After watching Martyrs this past week, it was a no-brainer that director Pascal Laugier is the perfect choice to helm the upcoming redux of Hellraiser. But for Bayer, I find it hard to believe that Bay and co. sat down, watched a couple of Cranberries videos, and said “Fuck Craven! This is our guy!” I’d like to believe the producers at Platinum Dunes see something in these directors that we don’t, because the alternative – that these guys are hired because they’re cheap, glossy, and willing to tow the company line – is a pisser.

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In splatter news of a different kind, the Paintball Warriors of Classic Terror (sponsored by The Lobby DVD Shop on Whyte) have some vids up on YouTube of their last tournament in which they scored 3rd place! Also, they’ve been undefeated for 8 games straight… way to kick ass for us gorehounds, boys!
Wednesday, April 1, 2009

April Foolishness













“Let’s All Go to the Lobby…”

If you’re bored as fuck tonight, in a movie-watching mood, or just a sick bastard in general, Kevin at The Lobby DVD shop on Whyte has something special for you.

First up, Martyrs, the most controversial horror film of 2008, hits DVD today, (a month earlier than the US!). This French film reputedly made audience members pass out during several screenings last year due to its extreme nature. The plot? I can’t even begin to describe it… from what I understand it goes from revenge fantasy to spiritual torture porn, with strong religious overtones. To give you an idea of what to expect, director Pascal Laugier has been tapped by the Weinsteins to direct the upcoming Hellraiser remake.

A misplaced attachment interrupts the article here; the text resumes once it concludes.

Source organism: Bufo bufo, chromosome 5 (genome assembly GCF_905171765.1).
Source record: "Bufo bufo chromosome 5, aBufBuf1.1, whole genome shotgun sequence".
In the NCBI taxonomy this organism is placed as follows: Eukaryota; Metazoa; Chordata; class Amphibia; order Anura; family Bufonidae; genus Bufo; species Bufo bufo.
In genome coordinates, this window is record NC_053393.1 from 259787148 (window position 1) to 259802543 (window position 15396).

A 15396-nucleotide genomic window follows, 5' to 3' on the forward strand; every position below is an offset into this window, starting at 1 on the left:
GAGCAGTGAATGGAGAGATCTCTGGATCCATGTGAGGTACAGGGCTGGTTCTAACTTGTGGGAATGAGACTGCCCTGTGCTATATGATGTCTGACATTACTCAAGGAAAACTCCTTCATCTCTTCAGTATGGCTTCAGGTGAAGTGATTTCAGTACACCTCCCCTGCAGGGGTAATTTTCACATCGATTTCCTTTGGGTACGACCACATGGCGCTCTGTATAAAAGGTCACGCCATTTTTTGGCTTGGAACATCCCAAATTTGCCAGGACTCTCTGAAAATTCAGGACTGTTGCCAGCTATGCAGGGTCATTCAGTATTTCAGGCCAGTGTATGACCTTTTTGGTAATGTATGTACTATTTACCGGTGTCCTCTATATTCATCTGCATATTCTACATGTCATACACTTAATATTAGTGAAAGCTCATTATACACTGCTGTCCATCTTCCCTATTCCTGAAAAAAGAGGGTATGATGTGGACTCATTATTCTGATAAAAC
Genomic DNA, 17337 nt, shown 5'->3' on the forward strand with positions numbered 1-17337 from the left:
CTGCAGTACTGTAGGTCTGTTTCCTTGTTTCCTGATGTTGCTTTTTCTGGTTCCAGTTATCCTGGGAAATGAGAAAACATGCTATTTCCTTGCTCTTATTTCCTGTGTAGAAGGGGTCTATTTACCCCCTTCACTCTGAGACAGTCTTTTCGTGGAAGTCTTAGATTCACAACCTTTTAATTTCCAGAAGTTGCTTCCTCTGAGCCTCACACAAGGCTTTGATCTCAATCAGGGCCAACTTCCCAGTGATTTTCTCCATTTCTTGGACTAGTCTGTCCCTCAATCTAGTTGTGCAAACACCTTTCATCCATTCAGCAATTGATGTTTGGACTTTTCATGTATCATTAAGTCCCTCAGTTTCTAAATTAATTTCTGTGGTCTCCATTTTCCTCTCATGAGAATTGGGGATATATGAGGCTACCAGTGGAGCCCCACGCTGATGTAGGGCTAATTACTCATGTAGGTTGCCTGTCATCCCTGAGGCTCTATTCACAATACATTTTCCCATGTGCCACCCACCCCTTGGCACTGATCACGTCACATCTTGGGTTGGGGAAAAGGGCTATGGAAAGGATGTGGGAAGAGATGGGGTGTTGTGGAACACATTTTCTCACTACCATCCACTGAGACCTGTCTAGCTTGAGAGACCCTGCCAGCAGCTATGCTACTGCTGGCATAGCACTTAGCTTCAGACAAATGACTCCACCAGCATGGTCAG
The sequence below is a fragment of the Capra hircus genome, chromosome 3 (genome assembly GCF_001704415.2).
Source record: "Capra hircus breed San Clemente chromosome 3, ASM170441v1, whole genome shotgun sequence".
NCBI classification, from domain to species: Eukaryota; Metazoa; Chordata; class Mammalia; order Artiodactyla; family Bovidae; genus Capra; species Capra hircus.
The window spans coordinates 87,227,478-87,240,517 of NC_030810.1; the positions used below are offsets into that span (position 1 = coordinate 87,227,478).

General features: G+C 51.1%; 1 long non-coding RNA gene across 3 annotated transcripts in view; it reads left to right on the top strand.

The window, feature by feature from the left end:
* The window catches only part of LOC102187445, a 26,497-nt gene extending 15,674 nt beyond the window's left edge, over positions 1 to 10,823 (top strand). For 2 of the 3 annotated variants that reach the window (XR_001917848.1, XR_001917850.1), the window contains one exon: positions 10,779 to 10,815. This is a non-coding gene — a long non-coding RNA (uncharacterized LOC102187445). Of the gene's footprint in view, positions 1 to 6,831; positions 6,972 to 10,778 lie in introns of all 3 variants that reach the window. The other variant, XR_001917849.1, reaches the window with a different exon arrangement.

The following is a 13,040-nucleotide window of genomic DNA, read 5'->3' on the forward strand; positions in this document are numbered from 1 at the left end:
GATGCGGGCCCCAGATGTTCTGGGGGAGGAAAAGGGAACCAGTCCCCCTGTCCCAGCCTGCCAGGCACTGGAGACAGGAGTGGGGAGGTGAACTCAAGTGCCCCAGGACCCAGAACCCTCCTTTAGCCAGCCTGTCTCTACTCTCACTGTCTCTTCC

With titles like Haute Tension, Inside, Frontiere(s), and now Martyrs, it seems like this new wave of French horror (it even has a wiki entry: the “New French Extremity”) is running roughshod over anything Hollywood has to offer.

Also out this week is Lucio Fulci’s Cat in the Brain. Long before Adaptation or Being John Malkovich came Fulci’s whacked-out movie-within-a-movie. Director Lucio Fulci (Zombie, The Beyond) plays himself, tormented by strange visions while filming his latest gore opus. If you like this one, DEDfest has a Fulci-related surprise for you this summer… stay tuned for details!

And last but not least – The Sinful Dwarf. I never knew there were Dwarfsploitaion movies until now. Mere pointless words can’t do this justice, so here’s the trailer:






Kev will be doin’ his thing ‘til 9PM tonight, and he’s got shitloads more on the shelves, including Timecrimes (another TIFF favourite), a few releases from this year’s After Dark Collection, and Frankenstein the Rapist. Yes, you heard that right.
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ATTACK OF THE SWEET TRANVESTITES
See Rocky Horror the way it was originally meant to be seen – live onstage. Dylan “the Vylan” Caddy has informed me that this is the final weekend for the Odd Lot Theatre Company’s presentation of the cult classic musical. It’s rare we get a piece of live theatre this cool, so head out and support these guys while you can. Tickets are available at Tix on the Square.

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BUCKLE OF DOOM
In other news, our friends at Rue Morgue have found yet another way to suck those sweet, sweet dollars out of my pocket: a new pewter belt buckle designed by the amazing Ghoulish Gary Pullin. Here’s the pic (click on it to hit the Rue Morgue Shoppe of Horrors):






Also, I just picked up my copy of issue #88 dedicated to the late Lux Interior of The Cramps. Lux passed away from heart failure earlier this year. Only the gang at RM has enough of a don’t-give-a-fuck attitude to put Lux on their cover and give him the props he deserves, so props to them.

Dead Heat Remake?

Looks like Michael Bay and the gang over at Platinum Dunes are on a roll. Coming off the success of their F13 remake, and with a Nightmare On Elm Street re-imagining on slate, the production company may be setting its sights on the 1988 cult classic Dead Heat. Sources say casting has already begun, and that the buddy-buddy cop team originally played by Treat Williams and Joe Piscopo will now be played by Ben Stiller and Owen Wilson.

“We figure Ben will likely be playing Roger (Mortis, the undead hero cop)” says Bay. “The comic potential is endless – remember in ‘There’s Something About Mary’ when his dick got bit by the dog? Imagine it comes off and somehow winds up in his mother-in-law’s dinner. That’s the kind of vibe we’re going for – Meet The Parents meets Dead Alive.”

Production is set to start April 1, 2010.